Cardiff

01 Sep 2020
Air quality & traffic
200 devices

The Cardiff case study will primarily explore the interlinkages between road transport and air pollution. Air pollution is linked to a number of health effects including respiratory and cardio-vascular disease and is considered the single largest environmental health risk in Europe. In the UK, one of the dominant sources of Nitrogen Dioxide (NO2) and Particulate Matter (PM10 and PM2.5) is road transport.

For 20 years, Cardiff City Council has been monitoring and assessing local air quality and have identified four geographically distinct transport-related Air Quality Management Areas related to exceedances of the NO2 annual mean limit value. Air quality estimates are only reliable with meaningful traffic data that is both locally relevant and scientifically robust. This localised data can better inform the understanding of pollution generation, assist in determining methods for personal exposure management and provide evidence to support both technical and social policy measures to reduce pollution. Everyday approximately 90,000 commuters travel into the city, between 76% and 84% travel by car, and planned development in the Cardiff city region is likely to result in increased car trips and increased pollution and health effects. Infrastructure changes, technological solutions and societal behaviour change must be priority action areas to address this challenge.

The Cardiff case study will marry the citizen-led data generation through WeCount (traffic counts, traffic mix, speed data and air pollution data) with co-operation/collaboration platforms to bring citizen and community groups together with the local authority, health boards, transport operators and employers/businesses to enable a citizen science-policy dialogue that will be essential to addressing societal behaviour and instigating changes in citizen habits to create sustainable pathways to a low carbon, clean air and healthy futures.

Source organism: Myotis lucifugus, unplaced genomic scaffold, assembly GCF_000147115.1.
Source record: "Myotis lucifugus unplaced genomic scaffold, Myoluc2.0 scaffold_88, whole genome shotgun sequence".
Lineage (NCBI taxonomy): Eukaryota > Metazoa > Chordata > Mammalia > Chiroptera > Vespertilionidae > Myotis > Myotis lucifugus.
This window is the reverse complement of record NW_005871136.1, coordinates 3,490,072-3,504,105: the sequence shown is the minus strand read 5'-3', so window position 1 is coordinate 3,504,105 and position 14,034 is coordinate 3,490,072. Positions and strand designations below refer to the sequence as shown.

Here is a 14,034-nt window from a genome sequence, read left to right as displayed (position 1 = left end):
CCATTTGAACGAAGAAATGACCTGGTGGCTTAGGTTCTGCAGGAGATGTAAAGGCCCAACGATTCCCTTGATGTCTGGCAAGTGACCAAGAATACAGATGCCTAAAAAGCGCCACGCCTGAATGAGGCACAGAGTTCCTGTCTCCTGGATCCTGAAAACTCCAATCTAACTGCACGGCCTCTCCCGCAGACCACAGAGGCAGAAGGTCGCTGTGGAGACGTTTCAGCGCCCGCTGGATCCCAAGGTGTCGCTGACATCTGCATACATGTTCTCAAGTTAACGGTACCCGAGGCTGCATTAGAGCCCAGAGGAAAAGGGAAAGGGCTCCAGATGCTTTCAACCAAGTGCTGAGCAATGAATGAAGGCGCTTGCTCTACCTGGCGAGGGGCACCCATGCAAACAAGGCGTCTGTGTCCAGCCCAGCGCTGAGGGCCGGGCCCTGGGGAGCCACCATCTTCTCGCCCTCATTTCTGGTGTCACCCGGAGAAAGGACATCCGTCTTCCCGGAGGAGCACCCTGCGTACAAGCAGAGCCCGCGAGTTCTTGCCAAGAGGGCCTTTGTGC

The case study aims to operate across the city and wider region but will also seek to focus on:

Schools: The young are most vulnerable to poor air quality and recent exposure evidence indicates growing concern about short term acute exposure to air pollution at drop off and pick up times in the vicinity of schools with some local authorities and public health bodies proposing interventions including vehicle restrictions and green infrastructures. Schools provide an engagement pathway that permits the WeCount data to inform both exposure risk management for school children and behaviour interventions for parents.

Commuting for Work: This activity will use the WeCount data to facilitate a collaborative science-policy dialogue between citizens (employees) and business (employers) alongside local stakeholders by connecting pollution generation and behaviours (esp. commuting) of people living/working in Cardiff.

Air Quality Management Areas and Strategic Routes
: WeCount will work with individuals and community groups along key strategic routes within or near Cardiff’s Air Quality Management Areas to better quantify and understand the spatial and temporal variation in local transport and air pollution.